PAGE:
Objecting, Even If Unsuccessful at The Time, Preserves the Issue for Appeal
Appellate Docket No.: A-4754-18
Decided July 9, 2021
Submitted by New Jersey Criminal Lawyer, Jeffrey Hark
In a recent unpublished opinion, the Appellate Division of New Jersey reviewed whether jury instructions for the defense of duress should have been tailored to the facts of defendant’s case, rather than just a reading of the model jury charge.
In State v. Scott, on June 12, 2017, the attendant at a Shell gas station in Bloomfield was robbed. There is no dispute that defendant and co-defendant William Jones committed the robbery. The dispute is whether defendant participated in the robbery and the ensuing eluding under duress.
The facts at trial establish that during the evening of June 12, 2017, defendant drove a black Acura into a Shell gas station. Jones was also in the car, sitting in the front passenger seat. The attendant testified that after he pumped $3.00 worth of gas into the car, the driver grabbed his shirt and demanded money. The attendant saw that the passenger was pointing a gun at him. Accordingly, the attendant reached into his pocket and gave the driver everything he had, which included two access cards and over $300 in cash. The driver then reached into the attendant’s pocket, removed his cell phone, but returned it to the attendant. According to the attendant, the driver told him to turn around and walk away and the car left the station. Thereafter, the attendant called 911 and the police responded within minutes.
The car sped off, and a high-speed chase ensued. Eventually, the Acura turned off the Parkway and collided with a white Honda. The sheriff’s officer arrested the driver, who was later identified as defendant. The police officer arrested the passenger, who was later identified as Jones.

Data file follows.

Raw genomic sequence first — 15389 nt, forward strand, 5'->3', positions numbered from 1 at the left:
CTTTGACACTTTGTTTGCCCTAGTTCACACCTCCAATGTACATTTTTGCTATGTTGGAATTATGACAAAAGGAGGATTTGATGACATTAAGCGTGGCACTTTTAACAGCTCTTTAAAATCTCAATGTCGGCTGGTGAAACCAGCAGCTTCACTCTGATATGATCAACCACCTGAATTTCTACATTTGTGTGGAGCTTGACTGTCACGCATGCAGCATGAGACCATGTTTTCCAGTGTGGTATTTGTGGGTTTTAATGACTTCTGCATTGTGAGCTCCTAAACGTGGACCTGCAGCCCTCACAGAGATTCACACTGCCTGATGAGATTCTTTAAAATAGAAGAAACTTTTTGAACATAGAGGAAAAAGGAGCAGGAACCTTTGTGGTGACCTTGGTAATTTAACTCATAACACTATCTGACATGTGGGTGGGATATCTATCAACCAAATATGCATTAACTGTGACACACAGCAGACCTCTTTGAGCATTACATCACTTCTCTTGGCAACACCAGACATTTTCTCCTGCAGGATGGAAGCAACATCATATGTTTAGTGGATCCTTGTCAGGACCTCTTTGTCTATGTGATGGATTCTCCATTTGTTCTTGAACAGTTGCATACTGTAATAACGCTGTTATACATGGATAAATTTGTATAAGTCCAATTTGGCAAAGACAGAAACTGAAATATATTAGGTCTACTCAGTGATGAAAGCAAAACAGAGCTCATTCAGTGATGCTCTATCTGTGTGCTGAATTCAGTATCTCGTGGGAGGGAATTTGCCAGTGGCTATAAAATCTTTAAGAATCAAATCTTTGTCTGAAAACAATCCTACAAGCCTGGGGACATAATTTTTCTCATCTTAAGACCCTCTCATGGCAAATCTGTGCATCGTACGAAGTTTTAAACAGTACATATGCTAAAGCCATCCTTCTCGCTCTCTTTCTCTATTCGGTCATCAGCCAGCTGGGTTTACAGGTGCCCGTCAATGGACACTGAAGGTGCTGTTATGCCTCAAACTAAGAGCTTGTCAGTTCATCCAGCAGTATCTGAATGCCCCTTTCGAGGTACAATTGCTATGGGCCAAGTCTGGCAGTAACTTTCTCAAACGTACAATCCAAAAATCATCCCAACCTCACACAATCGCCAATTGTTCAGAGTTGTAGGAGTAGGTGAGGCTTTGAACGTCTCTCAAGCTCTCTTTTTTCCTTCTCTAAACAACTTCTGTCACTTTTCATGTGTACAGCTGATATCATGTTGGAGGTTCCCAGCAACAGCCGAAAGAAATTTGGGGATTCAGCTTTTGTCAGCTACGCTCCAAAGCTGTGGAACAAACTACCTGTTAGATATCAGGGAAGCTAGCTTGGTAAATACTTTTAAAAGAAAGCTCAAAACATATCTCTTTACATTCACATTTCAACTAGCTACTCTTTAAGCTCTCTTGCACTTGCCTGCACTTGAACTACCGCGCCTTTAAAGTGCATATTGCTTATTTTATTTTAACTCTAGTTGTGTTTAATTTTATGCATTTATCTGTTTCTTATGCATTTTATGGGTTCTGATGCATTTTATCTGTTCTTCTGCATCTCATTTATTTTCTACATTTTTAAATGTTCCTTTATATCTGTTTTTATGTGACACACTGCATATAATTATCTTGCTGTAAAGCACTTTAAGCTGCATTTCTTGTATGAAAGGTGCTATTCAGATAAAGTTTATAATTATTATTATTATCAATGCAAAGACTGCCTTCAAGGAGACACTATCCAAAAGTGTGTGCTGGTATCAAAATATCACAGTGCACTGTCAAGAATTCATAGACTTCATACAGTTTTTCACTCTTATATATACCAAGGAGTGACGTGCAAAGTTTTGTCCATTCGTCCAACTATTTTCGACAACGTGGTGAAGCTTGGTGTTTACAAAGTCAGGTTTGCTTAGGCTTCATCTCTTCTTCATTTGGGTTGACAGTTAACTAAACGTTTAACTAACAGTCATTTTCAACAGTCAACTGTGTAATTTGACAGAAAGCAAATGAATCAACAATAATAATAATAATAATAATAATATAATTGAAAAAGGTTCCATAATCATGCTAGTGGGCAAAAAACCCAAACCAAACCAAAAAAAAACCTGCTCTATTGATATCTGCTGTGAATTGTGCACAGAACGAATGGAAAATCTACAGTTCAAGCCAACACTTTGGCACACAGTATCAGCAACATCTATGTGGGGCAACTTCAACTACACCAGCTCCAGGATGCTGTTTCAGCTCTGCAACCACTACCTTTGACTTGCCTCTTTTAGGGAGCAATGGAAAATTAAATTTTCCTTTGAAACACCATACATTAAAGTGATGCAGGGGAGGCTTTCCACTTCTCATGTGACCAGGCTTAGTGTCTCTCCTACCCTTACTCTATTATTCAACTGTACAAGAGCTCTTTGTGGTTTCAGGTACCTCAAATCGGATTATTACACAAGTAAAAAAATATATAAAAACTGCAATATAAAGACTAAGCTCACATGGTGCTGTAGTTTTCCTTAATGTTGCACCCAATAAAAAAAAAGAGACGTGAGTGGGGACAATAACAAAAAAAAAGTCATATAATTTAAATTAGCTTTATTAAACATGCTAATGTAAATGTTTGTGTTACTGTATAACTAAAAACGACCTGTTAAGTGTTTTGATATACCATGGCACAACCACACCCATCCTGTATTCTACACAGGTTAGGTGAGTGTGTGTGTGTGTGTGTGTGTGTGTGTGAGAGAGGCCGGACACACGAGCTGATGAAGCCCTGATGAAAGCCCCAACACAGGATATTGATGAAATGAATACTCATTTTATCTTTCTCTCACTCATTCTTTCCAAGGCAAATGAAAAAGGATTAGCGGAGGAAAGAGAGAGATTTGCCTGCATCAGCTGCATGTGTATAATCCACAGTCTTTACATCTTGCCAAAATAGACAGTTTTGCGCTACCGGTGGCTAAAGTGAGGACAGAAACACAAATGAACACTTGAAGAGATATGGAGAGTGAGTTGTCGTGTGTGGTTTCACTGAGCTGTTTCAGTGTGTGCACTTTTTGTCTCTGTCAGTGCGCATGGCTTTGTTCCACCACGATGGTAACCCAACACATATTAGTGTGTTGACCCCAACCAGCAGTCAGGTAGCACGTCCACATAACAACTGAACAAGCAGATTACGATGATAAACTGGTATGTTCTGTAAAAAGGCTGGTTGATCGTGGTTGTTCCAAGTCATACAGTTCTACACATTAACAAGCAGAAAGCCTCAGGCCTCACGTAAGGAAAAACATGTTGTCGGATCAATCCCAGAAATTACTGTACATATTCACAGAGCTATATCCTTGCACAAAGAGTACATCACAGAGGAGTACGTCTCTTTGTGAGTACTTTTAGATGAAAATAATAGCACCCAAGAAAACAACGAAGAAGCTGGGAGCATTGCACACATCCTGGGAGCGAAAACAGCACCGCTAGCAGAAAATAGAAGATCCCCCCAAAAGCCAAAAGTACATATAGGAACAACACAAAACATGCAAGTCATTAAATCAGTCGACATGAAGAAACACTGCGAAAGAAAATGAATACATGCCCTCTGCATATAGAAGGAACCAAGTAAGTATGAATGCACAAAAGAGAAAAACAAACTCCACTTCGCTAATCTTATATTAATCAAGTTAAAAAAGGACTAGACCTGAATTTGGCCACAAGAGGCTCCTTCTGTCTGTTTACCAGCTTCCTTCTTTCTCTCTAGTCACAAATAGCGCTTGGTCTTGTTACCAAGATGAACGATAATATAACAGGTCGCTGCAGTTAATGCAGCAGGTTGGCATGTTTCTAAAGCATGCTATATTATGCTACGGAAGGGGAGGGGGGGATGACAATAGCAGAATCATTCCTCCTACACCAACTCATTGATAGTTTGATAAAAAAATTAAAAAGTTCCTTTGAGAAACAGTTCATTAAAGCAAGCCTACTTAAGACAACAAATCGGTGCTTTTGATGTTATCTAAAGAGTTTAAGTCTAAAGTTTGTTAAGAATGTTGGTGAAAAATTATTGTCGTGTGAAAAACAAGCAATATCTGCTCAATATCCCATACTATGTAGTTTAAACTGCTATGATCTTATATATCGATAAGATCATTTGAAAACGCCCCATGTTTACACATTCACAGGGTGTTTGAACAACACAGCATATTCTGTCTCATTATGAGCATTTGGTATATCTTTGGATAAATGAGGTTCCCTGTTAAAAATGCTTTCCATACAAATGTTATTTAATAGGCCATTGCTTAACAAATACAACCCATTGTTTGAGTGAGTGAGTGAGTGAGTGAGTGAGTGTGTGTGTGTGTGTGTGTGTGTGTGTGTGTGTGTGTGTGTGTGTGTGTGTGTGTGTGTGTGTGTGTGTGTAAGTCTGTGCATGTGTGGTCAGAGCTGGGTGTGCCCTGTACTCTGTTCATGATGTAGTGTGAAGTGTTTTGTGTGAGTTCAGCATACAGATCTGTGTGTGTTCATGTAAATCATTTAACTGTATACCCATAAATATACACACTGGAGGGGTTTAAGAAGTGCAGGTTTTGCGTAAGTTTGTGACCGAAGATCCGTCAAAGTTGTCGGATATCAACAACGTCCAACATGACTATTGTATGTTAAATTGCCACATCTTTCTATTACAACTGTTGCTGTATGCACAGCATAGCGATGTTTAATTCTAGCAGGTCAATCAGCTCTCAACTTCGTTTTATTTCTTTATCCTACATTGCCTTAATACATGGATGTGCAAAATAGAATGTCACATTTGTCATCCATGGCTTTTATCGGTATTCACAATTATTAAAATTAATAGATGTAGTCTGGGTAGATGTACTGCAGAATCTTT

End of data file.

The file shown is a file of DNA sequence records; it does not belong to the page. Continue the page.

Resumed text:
A detective with the Prosecutor’s Office obtained a warrant to search the Acura. A black airsoft handgun was found under a seat cushion and two access cards were found on the floor in front of the passenger seat. A search incident to the arrest of Jones revealed he had $393.05 in cash in his pocket
Before trial, defendant gave notice that he would rely on the defense of duress. Thereafter, Jones entered into a plea agreement under which he pled guilty to second-degree robbery and agreed to testify against defendant.
Defendant acknowledged he and Jones were together on June 12, 2017. He explained that after they visited his mother, they stopped at a Shell station to get gas. According to defendant, Jones pulled out a gun, placed it toward defendant’s back, and told defendant to grab the money from the attendant. Defendant claimed he felt afraid and that the attendant took money from his pockets and put it on the vehicle’s dashboard. Jones then instructed defendant to check the attendant’s pockets and after defendant patted the attendant down, defendant told the attendant to walk away.
The judge provided the model jury charge of the defense of duress and defense counsel did not object at the time.
A jury convicted defendant of second-degree robbery, N.J.S.A. 2C:15-1(a)(1); second-degree conspiracy to commit robbery, N.J.S.A. 2C:5-2(a)(1) and N.J.S.A. 2C:15-1(a)(1); fourth-degree possession of an imitation weapon for an unlawful purpose, N.J.S.A. 2C:39-4(e); second-degree eluding arrest, N.J.S.A. 2C:29-2(b); and second-degree aggravated assault while eluding, N.J.S.A. 2C:12-1(b)(6). Defendant was sentenced to an aggregate prison term of twentysix years with periods of parole ineligibility and parole supervision as prescribed by the No Early Release Act (NERA), N.J.S.A. 2C:43-7.2.
Defendant appealed, arguing the duress jury charge should have been tailored to the facts of the case. The Appellate Division affirmed, disagreeing with defendant, and ruling that because defense counsel did not object, the court was reviewing the matter under the plain error standard. Under that standard, it was clear the jury understood the charge and heard defendant’s testimony with regard to duress. Only in cases of possible confusion must a judge tailor the facts to the jury charge.
This case is important to understand the importance of objecting or failing to object during trial. Objecting, even if unsuccessful at the time, preserves the issue for appeal. Otherwise, the Appellate Division reviews the issue on appeal under the plain error standard – a standard much higher than if defense counsel objects.
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